Forests are also on the agenda of Hyderabad-based real estate developer, the Phoenix Group. It has proposed to set up a 500-acre biosphere to serve as a carbon sink for the Hyderabad capital region. It is also adopting a forest and undertaking re-foresting which includes translocating trees on the Hyderabad-Bijapur Highway. Says Joe King, the CEO, “We have also stopped usage of plastic bottles across all our offices and have replaced them with glass bottles.”

Snacking right

Ophira Bhatia, Director-Corporate & Government Affairs, Mondelez India, says the company believes that people should not have to choose between snacking and eating right, or to be concerned about the impact their snacking choices have on the world. This means making snacking both sustainable and mindful by creating a future where people and planet thrive, and evolving their portfolio to inspire mindful snacking habits.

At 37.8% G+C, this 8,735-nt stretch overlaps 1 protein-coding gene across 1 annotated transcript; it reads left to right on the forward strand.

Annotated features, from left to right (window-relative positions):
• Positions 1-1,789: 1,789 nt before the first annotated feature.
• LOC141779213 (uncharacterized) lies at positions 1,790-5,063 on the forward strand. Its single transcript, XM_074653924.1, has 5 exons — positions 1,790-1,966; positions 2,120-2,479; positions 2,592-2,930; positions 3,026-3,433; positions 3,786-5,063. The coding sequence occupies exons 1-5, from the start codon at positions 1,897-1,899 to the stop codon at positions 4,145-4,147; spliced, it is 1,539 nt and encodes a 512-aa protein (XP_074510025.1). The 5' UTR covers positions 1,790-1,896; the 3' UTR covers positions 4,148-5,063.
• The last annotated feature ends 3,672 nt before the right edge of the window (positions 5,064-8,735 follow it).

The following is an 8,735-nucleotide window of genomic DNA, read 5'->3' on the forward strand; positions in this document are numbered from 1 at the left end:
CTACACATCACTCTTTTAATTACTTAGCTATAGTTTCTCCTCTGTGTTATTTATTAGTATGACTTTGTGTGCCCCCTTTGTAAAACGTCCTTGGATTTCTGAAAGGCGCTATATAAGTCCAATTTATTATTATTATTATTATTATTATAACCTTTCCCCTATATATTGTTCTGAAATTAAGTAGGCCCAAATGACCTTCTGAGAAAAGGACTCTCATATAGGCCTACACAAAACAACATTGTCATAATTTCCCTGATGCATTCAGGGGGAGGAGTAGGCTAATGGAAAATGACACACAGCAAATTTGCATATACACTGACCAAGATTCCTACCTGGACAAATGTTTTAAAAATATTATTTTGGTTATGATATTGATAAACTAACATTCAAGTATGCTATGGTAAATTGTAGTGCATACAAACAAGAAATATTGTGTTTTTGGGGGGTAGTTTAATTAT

“Our partnership with cocoa farmers in India goes back close to 55 years. Our Cocoa Life programme has been partnering with 1,00,000 farmers, providing over 3 million seedlings annually and supporting them to grow sustainable cocoa as an inter-crop. This has led to increasing farm productivity and income and generating employment which has positively impacted communities.

“Mondelez India has also been certified by E&Y to be water and carbon positive and zero waste to landfill. As part of our extended producer responsibility, we are also working to collect, segregate and recycle plastics. And we have planted close to 20,000 trees in the last two years as we focus on driving our environmental commitments,” says Bhatia.

The good news on World Environment Day is that corporate India is trying to respond to the challenges faced by the environment. But will individual efforts be enough to reverse the large-scale damage caused to the planet through years of neglect? Much more will need to be done if we want to avoid the situation of too little, too late.

Published on June 04, 2019